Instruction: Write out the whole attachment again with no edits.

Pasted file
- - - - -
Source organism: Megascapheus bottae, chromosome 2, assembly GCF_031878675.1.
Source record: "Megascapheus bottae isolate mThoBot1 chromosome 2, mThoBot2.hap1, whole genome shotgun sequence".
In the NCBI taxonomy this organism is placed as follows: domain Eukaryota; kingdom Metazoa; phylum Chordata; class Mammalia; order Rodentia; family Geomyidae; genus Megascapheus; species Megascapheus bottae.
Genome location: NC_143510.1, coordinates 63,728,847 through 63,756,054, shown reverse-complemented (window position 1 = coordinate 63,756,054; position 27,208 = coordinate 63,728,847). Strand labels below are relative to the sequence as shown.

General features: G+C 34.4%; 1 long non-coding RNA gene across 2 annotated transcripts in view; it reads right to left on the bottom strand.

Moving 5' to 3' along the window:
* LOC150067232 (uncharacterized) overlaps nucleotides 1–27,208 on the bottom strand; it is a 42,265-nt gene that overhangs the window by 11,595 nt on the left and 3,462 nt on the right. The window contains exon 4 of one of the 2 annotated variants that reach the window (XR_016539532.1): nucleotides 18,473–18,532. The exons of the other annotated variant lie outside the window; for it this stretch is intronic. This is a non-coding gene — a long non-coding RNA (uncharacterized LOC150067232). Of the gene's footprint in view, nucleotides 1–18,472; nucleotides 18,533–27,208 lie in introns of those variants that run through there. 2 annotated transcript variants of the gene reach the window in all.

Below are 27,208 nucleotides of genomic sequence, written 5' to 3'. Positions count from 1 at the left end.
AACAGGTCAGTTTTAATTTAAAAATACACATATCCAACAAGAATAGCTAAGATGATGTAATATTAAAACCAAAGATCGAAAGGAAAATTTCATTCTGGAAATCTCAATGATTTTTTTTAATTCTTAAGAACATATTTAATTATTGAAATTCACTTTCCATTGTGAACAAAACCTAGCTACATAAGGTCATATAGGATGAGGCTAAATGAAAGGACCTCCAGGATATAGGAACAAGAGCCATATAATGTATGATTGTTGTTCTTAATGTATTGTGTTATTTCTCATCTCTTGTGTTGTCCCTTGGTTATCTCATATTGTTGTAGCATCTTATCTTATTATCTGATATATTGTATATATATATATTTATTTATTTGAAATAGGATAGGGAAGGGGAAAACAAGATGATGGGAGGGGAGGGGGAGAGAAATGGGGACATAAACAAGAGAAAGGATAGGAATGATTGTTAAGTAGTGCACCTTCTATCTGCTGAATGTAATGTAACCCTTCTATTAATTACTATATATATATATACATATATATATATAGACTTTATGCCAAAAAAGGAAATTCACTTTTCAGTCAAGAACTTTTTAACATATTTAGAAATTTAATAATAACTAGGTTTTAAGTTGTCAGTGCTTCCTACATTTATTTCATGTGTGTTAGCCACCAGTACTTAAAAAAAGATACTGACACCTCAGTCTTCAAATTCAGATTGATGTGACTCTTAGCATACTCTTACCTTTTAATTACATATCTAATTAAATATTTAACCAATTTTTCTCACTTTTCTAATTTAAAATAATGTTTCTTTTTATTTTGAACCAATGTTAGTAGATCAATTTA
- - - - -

Source organism: Megascapheus bottae, chromosome 2, assembly GCF_031878675.1.
Source record: "Megascapheus bottae isolate mThoBot1 chromosome 2, mThoBot2.hap1, whole genome shotgun sequence".
In the NCBI taxonomy this organism is placed as follows: domain Eukaryota; kingdom Metazoa; phylum Chordata; class Mammalia; order Rodentia; family Geomyidae; genus Megascapheus; species Megascapheus bottae.
Genome location: NC_143510.1, coordinates 63,728,847 through 63,756,054, shown reverse-complemented (window position 1 = coordinate 63,756,054; position 27,208 = coordinate 63,728,847). Strand labels below are relative to the sequence as shown.

General features: G+C 34.4%; 1 long non-coding RNA gene across 2 annotated transcripts in view; it reads right to left on the bottom strand.

Moving 5' to 3' along the window:
* LOC150067232 (uncharacterized) overlaps nucleotides 1–27,208 on the bottom strand; it is a 42,265-nt gene that overhangs the window by 11,595 nt on the left and 3,462 nt on the right. The window contains exon 4 of one of the 2 annotated variants that reach the window (XR_016539532.1): nucleotides 18,473–18,532. The exons of the other annotated variant lie outside the window; for it this stretch is intronic. This is a non-coding gene — a long non-coding RNA (uncharacterized LOC150067232). Of the gene's footprint in view, nucleotides 1–18,472; nucleotides 18,533–27,208 lie in introns of those variants that run through there. 2 annotated transcript variants of the gene reach the window in all.

Below are 27,208 nucleotides of genomic sequence, written 5' to 3'. Positions count from 1 at the left end.
AACAGGTCAGTTTTAATTTAAAAATACACATATCCAACAAGAATAGCTAAGATGATGTAATATTAAAACCAAAGATCGAAAGGAAAATTTCATTCTGGAAATCTCAATGATTTTTTTTAATTCTTAAGAACATATTTAATTATTGAAATTCACTTTCCATTGTGAACAAAACCTAGCTACATAAGGTCATATAGGATGAGGCTAAATGAAAGGACCTCCAGGATATAGGAACAAGAGCCATATAATGTATGATTGTTGTTCTTAATGTATTGTGTTATTTCTCATCTCTTGTGTTGTCCCTTGGTTATCTCATATTGTTGTAGCATCTTATCTTATTATCTGATATATTGTATATATATATATTTATTTATTTGAAATAGGATAGGGAAGGGGAAAACAAGATGATGGGAGGGGAGGGGGAGAGAAATGGGGACATAAACAAGAGAAAGGATAGGAATGATTGTTAAGTAGTGCACCTTCTATCTGCTGAATGTAATGTAACCCTTCTATTAATTACTATATATATATATACATATATATATATAGACTTTATGCCAAAAAAGGAAATTCACTTTTCAGTCAAGAACTTTTTAACATATTTAGAAATTTAATAATAACTAGGTTTTAAGTTGTCAGTGCTTCCTACATTTATTTCATGTGTGTTAGCCACCAGTACTTAAAAAAAGATACTGACACCTCAGTCTTCAAATTCAGATTGATGTGACTCTTAGCATACTCTTACCTTTTAATTACATATCTAATTAAATATTTAACCAATTTTTCTCACTTTTCTAATTTAAAATAATGTTTCTTTTTATTTTGAACCAATGTTAGTAGATCAATTTA